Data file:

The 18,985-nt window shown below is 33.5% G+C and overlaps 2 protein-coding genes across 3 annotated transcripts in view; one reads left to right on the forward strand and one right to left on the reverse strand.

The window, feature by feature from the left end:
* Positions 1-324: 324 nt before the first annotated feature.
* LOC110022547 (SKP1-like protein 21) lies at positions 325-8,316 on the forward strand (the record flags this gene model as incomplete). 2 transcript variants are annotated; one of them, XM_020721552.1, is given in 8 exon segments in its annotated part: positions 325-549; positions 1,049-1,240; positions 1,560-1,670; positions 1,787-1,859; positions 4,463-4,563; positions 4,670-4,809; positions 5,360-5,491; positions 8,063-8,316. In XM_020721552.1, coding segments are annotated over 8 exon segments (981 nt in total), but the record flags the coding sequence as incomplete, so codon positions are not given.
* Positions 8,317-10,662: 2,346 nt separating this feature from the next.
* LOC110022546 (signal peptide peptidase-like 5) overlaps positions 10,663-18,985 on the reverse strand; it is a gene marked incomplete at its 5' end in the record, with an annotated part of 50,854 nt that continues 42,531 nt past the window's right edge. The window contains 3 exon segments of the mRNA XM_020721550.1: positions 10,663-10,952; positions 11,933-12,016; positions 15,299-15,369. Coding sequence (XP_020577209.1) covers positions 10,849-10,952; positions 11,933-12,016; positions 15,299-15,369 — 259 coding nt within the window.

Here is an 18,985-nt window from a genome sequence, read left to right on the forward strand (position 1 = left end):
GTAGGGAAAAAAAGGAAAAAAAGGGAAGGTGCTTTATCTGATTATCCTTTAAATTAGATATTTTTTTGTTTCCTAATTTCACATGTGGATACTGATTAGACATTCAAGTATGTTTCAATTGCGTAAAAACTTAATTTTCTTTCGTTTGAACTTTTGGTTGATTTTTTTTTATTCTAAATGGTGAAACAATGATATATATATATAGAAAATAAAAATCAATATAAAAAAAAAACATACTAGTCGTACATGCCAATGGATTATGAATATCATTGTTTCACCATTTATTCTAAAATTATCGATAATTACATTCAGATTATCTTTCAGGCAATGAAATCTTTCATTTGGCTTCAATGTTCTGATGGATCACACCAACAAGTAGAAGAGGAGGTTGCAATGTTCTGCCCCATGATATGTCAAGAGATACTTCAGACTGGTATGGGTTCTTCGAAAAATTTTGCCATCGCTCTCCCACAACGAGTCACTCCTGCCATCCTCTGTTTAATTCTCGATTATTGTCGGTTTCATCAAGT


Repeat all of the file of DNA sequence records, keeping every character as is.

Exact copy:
The 18,985-nt window shown below is 33.5% G+C and overlaps 2 protein-coding genes across 3 annotated transcripts in view; one reads left to right on the forward strand and one right to left on the reverse strand.

The window, feature by feature from the left end:
* Positions 1-324: 324 nt before the first annotated feature.
* LOC110022547 (SKP1-like protein 21) lies at positions 325-8,316 on the forward strand (the record flags this gene model as incomplete). 2 transcript variants are annotated; one of them, XM_020721552.1, is given in 8 exon segments in its annotated part: positions 325-549; positions 1,049-1,240; positions 1,560-1,670; positions 1,787-1,859; positions 4,463-4,563; positions 4,670-4,809; positions 5,360-5,491; positions 8,063-8,316. In XM_020721552.1, coding segments are annotated over 8 exon segments (981 nt in total), but the record flags the coding sequence as incomplete, so codon positions are not given.
* Positions 8,317-10,662: 2,346 nt separating this feature from the next.
* LOC110022546 (signal peptide peptidase-like 5) overlaps positions 10,663-18,985 on the reverse strand; it is a gene marked incomplete at its 5' end in the record, with an annotated part of 50,854 nt that continues 42,531 nt past the window's right edge. The window contains 3 exon segments of the mRNA XM_020721550.1: positions 10,663-10,952; positions 11,933-12,016; positions 15,299-15,369. Coding sequence (XP_020577209.1) covers positions 10,849-10,952; positions 11,933-12,016; positions 15,299-15,369 — 259 coding nt within the window.

Here is an 18,985-nt window from a genome sequence, read left to right on the forward strand (position 1 = left end):
GTAGGGAAAAAAAGGAAAAAAAGGGAAGGTGCTTTATCTGATTATCCTTTAAATTAGATATTTTTTTGTTTCCTAATTTCACATGTGGATACTGATTAGACATTCAAGTATGTTTCAATTGCGTAAAAACTTAATTTTCTTTCGTTTGAACTTTTGGTTGATTTTTTTTTATTCTAAATGGTGAAACAATGATATATATATATAGAAAATAAAAATCAATATAAAAAAAAAACATACTAGTCGTACATGCCAATGGATTATGAATATCATTGTTTCACCATTTATTCTAAAATTATCGATAATTACATTCAGATTATCTTTCAGGCAATGAAATCTTTCATTTGGCTTCAATGTTCTGATGGATCACACCAACAAGTAGAAGAGGAGGTTGCAATGTTCTGCCCCATGATATGTCAAGAGATACTTCAGACTGGTATGGGTTCTTCGAAAAATTTTGCCATCGCTCTCCCACAACGAGTCACTCCTGCCATCCTCTGTTTAATTCTCGATTATTGTCGGTTTCATCAAGT